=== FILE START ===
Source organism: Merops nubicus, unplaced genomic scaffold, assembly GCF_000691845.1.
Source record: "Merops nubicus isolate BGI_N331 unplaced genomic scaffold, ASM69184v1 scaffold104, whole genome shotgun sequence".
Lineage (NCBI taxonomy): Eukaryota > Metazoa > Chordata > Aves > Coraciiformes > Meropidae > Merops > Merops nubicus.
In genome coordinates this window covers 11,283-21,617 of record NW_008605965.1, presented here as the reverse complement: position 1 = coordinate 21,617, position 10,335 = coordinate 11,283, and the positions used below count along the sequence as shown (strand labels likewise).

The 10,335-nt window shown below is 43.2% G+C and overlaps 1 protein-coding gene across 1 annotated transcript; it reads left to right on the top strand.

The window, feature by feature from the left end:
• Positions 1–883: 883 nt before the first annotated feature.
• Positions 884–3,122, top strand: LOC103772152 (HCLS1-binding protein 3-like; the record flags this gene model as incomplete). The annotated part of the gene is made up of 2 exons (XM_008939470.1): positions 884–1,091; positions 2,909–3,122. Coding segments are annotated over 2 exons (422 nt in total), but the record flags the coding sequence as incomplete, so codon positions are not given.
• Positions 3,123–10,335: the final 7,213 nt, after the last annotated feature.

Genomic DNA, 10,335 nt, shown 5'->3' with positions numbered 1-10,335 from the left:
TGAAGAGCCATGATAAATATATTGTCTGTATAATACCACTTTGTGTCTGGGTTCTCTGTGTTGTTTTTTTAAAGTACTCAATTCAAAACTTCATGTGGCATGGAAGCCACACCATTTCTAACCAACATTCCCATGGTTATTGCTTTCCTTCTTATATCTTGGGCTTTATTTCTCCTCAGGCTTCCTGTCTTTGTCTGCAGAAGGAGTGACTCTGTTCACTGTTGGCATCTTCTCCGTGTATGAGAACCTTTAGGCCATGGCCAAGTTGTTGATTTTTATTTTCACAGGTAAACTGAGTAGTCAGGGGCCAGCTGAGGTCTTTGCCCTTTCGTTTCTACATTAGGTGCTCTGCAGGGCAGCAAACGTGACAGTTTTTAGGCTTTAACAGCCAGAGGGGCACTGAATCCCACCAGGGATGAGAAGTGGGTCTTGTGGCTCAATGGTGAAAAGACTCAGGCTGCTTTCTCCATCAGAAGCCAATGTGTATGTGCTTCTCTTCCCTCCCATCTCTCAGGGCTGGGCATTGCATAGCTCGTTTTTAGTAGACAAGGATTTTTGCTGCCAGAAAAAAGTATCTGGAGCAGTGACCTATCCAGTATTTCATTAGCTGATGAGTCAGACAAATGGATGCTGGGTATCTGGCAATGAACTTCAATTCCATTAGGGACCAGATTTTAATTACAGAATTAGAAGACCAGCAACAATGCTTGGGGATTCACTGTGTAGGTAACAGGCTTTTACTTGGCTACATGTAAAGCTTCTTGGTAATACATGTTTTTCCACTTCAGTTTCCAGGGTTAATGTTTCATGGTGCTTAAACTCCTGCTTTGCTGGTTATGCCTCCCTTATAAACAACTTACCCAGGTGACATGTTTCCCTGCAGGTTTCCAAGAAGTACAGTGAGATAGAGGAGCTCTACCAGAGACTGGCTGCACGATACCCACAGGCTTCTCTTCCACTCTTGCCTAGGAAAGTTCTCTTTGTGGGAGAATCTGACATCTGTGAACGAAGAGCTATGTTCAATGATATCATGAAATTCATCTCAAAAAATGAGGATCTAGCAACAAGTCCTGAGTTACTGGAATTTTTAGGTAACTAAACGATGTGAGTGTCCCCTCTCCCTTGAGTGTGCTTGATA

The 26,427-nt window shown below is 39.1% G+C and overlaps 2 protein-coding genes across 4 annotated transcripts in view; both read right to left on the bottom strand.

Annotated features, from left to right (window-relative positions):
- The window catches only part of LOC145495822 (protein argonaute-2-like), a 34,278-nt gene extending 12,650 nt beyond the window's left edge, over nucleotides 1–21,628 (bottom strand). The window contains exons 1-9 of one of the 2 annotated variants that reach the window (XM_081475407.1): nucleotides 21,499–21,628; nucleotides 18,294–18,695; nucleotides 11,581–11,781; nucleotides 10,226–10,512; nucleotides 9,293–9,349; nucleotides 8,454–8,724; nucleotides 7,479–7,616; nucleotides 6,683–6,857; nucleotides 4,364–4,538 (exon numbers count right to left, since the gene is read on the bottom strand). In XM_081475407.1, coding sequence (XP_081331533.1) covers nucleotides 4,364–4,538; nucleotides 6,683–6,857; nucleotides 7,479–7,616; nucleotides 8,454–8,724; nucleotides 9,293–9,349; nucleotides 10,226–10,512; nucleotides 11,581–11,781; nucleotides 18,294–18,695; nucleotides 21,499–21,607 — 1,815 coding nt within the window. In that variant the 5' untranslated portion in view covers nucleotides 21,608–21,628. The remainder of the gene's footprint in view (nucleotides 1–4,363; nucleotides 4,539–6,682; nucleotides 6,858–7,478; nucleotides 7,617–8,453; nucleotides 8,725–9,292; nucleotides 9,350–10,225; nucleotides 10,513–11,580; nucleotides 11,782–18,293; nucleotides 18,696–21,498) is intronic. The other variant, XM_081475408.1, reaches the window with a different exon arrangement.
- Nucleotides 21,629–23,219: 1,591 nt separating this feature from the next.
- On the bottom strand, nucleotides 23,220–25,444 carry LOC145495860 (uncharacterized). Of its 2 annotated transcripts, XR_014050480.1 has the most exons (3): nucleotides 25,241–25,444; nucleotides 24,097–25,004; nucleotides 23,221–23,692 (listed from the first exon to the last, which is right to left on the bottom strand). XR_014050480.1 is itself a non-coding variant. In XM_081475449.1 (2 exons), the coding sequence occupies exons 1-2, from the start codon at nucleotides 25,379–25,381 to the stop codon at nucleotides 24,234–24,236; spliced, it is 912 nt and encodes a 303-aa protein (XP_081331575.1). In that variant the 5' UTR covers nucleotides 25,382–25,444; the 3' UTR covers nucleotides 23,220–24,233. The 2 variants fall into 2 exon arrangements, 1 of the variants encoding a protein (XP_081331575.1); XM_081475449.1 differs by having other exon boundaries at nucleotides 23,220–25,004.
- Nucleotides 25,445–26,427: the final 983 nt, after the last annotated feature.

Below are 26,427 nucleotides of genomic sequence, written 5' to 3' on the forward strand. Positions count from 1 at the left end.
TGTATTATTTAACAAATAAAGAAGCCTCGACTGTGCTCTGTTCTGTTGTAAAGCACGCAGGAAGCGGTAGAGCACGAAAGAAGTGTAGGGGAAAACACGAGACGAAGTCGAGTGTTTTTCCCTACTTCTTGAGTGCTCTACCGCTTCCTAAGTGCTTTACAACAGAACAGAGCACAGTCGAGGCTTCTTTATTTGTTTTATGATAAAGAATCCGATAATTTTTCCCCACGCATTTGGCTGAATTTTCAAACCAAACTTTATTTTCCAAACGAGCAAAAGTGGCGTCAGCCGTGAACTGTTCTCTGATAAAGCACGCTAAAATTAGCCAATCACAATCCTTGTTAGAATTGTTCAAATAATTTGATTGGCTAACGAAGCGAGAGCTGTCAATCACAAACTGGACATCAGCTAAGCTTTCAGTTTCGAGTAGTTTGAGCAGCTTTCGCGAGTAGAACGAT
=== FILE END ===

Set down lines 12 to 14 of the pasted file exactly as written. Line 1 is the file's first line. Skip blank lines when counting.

The 26,427-nt window shown below is 39.1% G+C and overlaps 2 protein-coding genes across 4 annotated transcripts in view; both read right to left on the bottom strand.

Annotated features, from left to right (window-relative positions):
- The window catches only part of LOC145495822 (protein argonaute-2-like), a 34,278-nt gene extending 12,650 nt beyond the window's left edge, over nucleotides 1–21,628 (bottom strand). The window contains exons 1-9 of one of the 2 annotated variants that reach the window (XM_081475407.1): nucleotides 21,499–21,628; nucleotides 18,294–18,695; nucleotides 11,581–11,781; nucleotides 10,226–10,512; nucleotides 9,293–9,349; nucleotides 8,454–8,724; nucleotides 7,479–7,616; nucleotides 6,683–6,857; nucleotides 4,364–4,538 (exon numbers count right to left, since the gene is read on the bottom strand). In XM_081475407.1, coding sequence (XP_081331533.1) covers nucleotides 4,364–4,538; nucleotides 6,683–6,857; nucleotides 7,479–7,616; nucleotides 8,454–8,724; nucleotides 9,293–9,349; nucleotides 10,226–10,512; nucleotides 11,581–11,781; nucleotides 18,294–18,695; nucleotides 21,499–21,607 — 1,815 coding nt within the window. In that variant the 5' untranslated portion in view covers nucleotides 21,608–21,628. The remainder of the gene's footprint in view (nucleotides 1–4,363; nucleotides 4,539–6,682; nucleotides 6,858–7,478; nucleotides 7,617–8,453; nucleotides 8,725–9,292; nucleotides 9,350–10,225; nucleotides 10,513–11,580; nucleotides 11,782–18,293; nucleotides 18,696–21,498) is intronic. The other variant, XM_081475408.1, reaches the window with a different exon arrangement.